Young Women's Self Esteem

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One of the most disputed aspects of the fashion industry and advertising is body image. Models today are getting thinner and thinner. Kirstie Clements, former Australian Vogue editor, says the industry is a thin-obsessed culture in which starving models eat tissues and resort to surgery when dieting isn 't enough.
I began to recognise the signs that other models were using different methods to stay svelte. I was dressing a model from the US on a beauty shoot, and I noticed scars and scabs on her knees. When I queried her about them she said, nonchalantly: "Oh yes. Because I 'm always so hungry, I faint a lot." She thought it was normal to pass out every day, sometimes more than once.”
In today’s society the way we look, dress, act and even talk is defined by advertising and the media. Advertising is one of the main influences on our body image. Besides the many other influences such as parents, education, peers and relationships, the media has the greatest impact, and specifically on young women.
Young women are constantly being given the image of the ‘perfect’ body and indications on what the world defines as ‘beautiful’. From the perspective of the media slimness is idealised and expected for women to be seen as ‘attractive’.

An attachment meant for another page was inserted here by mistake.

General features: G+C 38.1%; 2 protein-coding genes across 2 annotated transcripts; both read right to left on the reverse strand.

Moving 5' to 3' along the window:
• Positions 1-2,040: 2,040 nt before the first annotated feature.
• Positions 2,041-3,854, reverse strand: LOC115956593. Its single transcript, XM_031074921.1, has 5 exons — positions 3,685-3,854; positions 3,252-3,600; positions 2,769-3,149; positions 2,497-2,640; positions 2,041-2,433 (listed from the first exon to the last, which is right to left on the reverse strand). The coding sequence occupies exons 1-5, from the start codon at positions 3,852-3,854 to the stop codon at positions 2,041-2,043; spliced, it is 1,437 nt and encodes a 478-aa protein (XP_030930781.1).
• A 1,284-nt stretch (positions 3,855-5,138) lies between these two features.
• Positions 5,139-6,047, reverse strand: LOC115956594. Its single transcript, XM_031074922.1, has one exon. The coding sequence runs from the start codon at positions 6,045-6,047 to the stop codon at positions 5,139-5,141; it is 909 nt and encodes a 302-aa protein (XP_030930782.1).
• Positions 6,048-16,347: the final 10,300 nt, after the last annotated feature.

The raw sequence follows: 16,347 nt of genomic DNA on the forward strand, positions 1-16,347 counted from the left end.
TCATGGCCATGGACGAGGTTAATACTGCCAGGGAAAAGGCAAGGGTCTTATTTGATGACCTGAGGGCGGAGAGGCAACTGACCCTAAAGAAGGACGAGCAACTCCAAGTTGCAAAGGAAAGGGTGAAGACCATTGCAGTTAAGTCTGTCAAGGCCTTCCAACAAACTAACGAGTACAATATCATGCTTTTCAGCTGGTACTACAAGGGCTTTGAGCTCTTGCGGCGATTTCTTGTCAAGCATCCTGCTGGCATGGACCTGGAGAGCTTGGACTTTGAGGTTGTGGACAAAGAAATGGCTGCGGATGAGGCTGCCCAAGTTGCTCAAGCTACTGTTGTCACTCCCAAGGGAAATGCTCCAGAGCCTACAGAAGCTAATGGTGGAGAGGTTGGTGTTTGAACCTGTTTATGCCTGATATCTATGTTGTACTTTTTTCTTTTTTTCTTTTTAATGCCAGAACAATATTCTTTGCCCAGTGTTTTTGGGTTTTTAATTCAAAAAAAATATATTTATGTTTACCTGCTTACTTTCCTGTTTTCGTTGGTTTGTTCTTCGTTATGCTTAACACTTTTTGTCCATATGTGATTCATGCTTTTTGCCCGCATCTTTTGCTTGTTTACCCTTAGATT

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A young woman’s self esteem can be single handedly influenced by her body image. “As studies show, looking at fashion magazines for just three minutes lowers the self -esteem of over 80% of women” states Dr Susie Orbach. It is most common for women all ages to see themselves larger than they actually are. Only 1 in every 5 women are satisfied with their body weight and the way they look.
Body image is a complicated aspect of the self-concept that concerns an individual 's perceptions and feelings about their body and physical appearance states Cash & Pruzinsky. Images in the media today project an unrealistic and even dangerous standard of feminine beauty. Advertising and the popular media show standards of impractical beauty that is almost completely impossible for most women to attain; majority of most models in advertisements are altered using such programs like photoshop.
Representative Ros Lehtinen told his opinion to The Daily Beast. “Advertisers are photoshopping children in ads that encourage young women and men to attempt to replicate unrealistic or impossible bodies, leading to serious health problems like eating disorders. Incredibly, one to two of every 100 children in America suffer from an eating disorder. Anorexia is killing more young adults and adolescents than any other mental illness, and it is time we did something about

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